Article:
Muller: Mark Sanford’s win proves possibility of second chances


Yoni Muller, Columnist

Former South Carolina Gov. Mark Sanford won a special election Tuesday against Elizabeth Colbert Busch to represent South Carolina’s 1st Congressional District in the U.S. House of Representatives. That a man who has been mercilessly mocked for the humiliating unraveling of his affair (he’s had more fun than anyone ever “hiking the Appalachian Trail”) defeated Stephen Colbert’s sister in an underfunded, grassroots election reveals something we’ve known all along — only liberals in New York and California watch The Colbert Report.

But the results indicate something much more important than that — namely, that the right candidate can win even with more skeletons in their closets than dollars in their campaign coffers. Although money, recognition and a plain vanilla personal background are helpful, campaigns are still won and lost to elbow grease, baby kissing and ideas.

Politicians have always been able to get past most faux pas, whether they are doing hard drugs, mispronouncing half of the words in the English language, or — according to some — born in Kenya. Just when you leave a politician for dead with scandals and rumors, they’ll come right back to life — leading me to believe all politicians are actually cats.

However, the one thing that is kryptonite to any aspiring politician is a good ol’ fashioned sex scandal. Sanford, Bill Clinton, Anthony Weiner, Larry Craig: All were shamed and punished for acts of infidelity, Hester Prynne style. But Sanford showed to the world that voters are willing to give second chances to those they feel deserve it. In that respect, Sanford did a remarkable job of convincing the voters of that, holding an unbelievable amount of events and meetings in the district, being open about his affair (his first ad directly addressed it) and directly communicating with voters the notion that he acted inappropriately and is a changed man.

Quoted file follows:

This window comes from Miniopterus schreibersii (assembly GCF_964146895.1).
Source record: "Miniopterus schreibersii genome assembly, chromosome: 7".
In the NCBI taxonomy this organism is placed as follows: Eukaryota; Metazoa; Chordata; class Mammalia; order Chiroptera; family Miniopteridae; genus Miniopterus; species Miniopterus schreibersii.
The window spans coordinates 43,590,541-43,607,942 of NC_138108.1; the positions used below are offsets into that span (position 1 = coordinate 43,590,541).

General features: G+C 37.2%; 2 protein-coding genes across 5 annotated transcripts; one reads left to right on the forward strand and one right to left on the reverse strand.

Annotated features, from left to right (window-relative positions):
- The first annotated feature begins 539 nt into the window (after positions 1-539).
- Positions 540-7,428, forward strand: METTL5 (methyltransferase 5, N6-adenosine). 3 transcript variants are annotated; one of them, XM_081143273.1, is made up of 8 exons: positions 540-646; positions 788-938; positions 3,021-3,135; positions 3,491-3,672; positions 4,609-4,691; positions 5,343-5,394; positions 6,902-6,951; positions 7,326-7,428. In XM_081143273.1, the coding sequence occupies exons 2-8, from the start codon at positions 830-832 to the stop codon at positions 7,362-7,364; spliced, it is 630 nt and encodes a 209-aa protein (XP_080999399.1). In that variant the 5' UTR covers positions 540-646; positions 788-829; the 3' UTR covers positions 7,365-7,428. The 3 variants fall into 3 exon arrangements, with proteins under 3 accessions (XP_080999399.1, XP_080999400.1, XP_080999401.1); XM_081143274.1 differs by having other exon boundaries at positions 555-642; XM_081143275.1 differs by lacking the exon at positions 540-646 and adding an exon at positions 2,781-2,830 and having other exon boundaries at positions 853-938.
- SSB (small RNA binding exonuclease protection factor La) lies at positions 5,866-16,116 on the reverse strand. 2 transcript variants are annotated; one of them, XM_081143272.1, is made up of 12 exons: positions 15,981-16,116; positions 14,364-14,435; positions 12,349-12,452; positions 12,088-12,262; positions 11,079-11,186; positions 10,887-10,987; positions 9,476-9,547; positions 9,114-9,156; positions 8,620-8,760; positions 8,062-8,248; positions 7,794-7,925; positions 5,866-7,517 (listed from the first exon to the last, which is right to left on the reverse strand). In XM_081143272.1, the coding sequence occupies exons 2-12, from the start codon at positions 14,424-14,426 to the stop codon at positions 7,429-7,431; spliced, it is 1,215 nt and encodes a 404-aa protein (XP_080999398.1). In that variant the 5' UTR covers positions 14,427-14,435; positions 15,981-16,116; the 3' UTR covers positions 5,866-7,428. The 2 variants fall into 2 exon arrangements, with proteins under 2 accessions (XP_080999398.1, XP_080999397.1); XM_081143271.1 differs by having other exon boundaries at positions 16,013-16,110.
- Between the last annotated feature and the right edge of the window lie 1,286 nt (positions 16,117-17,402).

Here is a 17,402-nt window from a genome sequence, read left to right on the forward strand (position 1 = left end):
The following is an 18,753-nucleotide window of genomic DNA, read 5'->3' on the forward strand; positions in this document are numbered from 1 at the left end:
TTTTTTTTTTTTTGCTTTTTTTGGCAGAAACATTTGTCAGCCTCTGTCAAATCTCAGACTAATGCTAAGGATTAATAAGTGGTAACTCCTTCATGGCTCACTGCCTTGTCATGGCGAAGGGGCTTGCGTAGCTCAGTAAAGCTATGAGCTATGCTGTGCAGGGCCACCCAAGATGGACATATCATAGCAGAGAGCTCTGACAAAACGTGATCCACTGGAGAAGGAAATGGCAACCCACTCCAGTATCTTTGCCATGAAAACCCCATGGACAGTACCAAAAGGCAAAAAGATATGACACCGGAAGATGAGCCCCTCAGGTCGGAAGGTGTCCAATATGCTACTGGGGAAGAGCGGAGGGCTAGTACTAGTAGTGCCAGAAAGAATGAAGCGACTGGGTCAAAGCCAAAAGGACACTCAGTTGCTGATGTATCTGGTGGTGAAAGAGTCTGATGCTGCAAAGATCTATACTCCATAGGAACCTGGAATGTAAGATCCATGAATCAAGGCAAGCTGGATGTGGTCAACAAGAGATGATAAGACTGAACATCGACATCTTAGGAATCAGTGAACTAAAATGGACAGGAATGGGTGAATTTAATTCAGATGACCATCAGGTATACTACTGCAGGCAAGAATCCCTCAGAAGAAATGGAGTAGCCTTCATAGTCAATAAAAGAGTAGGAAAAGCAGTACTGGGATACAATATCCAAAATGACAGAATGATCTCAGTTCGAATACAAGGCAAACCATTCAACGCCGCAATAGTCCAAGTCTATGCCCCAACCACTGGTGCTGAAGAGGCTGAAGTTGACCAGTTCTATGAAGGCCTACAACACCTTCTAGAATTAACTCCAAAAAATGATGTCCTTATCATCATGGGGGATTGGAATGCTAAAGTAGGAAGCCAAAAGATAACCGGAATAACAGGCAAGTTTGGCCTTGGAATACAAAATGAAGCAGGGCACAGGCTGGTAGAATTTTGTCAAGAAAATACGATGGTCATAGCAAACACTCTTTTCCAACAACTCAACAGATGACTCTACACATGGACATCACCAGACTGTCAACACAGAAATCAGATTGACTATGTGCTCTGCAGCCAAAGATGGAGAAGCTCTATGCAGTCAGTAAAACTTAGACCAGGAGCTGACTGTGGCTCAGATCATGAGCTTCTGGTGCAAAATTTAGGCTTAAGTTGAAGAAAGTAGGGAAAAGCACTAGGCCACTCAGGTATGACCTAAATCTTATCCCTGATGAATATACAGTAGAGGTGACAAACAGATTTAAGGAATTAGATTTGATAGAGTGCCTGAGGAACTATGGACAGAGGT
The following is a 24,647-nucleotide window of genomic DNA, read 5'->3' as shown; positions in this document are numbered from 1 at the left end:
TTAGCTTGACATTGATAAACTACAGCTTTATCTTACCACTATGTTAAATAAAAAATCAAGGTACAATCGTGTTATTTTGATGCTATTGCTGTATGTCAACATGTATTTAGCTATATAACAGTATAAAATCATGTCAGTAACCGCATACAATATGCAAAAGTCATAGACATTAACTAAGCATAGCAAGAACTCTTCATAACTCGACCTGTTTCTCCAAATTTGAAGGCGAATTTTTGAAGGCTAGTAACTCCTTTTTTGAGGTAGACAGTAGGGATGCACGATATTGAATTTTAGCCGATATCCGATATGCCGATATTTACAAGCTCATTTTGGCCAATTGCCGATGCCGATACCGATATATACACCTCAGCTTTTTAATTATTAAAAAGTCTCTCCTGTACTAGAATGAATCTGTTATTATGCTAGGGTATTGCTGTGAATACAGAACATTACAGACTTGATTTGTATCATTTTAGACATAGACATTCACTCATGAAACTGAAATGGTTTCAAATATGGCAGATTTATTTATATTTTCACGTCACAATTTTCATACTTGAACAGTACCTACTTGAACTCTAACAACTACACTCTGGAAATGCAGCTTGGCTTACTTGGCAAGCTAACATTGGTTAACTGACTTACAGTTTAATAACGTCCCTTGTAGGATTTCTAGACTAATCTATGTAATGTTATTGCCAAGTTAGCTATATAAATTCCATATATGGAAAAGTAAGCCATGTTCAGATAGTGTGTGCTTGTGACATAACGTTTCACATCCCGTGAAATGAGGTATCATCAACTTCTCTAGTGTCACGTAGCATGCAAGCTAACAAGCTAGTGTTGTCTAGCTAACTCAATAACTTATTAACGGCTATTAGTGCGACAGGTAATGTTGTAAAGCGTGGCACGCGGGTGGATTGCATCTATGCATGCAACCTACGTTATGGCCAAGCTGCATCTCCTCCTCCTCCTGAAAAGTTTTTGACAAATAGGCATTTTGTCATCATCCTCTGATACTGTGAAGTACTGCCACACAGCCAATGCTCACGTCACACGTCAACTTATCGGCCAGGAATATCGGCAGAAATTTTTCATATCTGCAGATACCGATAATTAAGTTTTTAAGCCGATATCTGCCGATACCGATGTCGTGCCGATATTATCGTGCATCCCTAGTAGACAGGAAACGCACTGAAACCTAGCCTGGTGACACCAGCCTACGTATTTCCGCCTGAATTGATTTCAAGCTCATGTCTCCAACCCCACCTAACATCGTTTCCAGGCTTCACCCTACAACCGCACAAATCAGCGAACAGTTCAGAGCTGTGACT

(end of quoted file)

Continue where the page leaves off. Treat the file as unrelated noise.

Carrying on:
Even more shocking is that Mark the adulterer won this election with a huge financial disadvantage. At a time when super PACs rule politics in a way that makes the entire city of Chicago stare in awe, Sanford conducted his campaign with virtually no money. After his ex-wife claimed he trespassed on her property (to check on his kids, who were there alone. What a monster!), the National Republican Congressional Committee withdrew funding and support. Sensing weakness, Democrats took the opportunity to heavily finance Colbert Busch’s campaign, allowing her to travel the district with her own tour bus.

Colbert Busch had money, she had backing, she had a ridiculous brother who mocked former President George W. Bush on national television. Sanford had none of that, but he didn’t let it stop him. While most of us watching on the sidelines would have thought he was doomed – just as many do about Anthony Weiner potentially running for mayor of New York City – he caught the entire nation by surprise and won with 54 percent of the vote.

So while pundits, the Democratic Congressional Campaign Committee and the candidates themselves try to make sense of what happened in the Palmetto State, the American people could take away a few very important lessons from this special election. The first is that, though not everyone automatically deserves a second chance, many people do, and fortunately getting them doesn’t seem that impossible anymore.

Additionally, the little guy really does stand a chance. It’s true that Sanford was initially the favorite, but he quickly became the underdog after the trespassing debacle. And yet, with little money, no national support, and no bus with his giant face on it, Mark Sanford went from venue to venue, often showing up unannounced at restaurants to speak. It worked.

This election is the political version of “The Karate Kid.” And even though every American seems to have some reservations about our political system, an election like this helps inspire new hope that elections can work out after all.

Yoni Muller is a Weinberg sophomore. He can be reached at [email protected]. If you want to respond publicly to this column, send a Letter to the Editor to [email protected].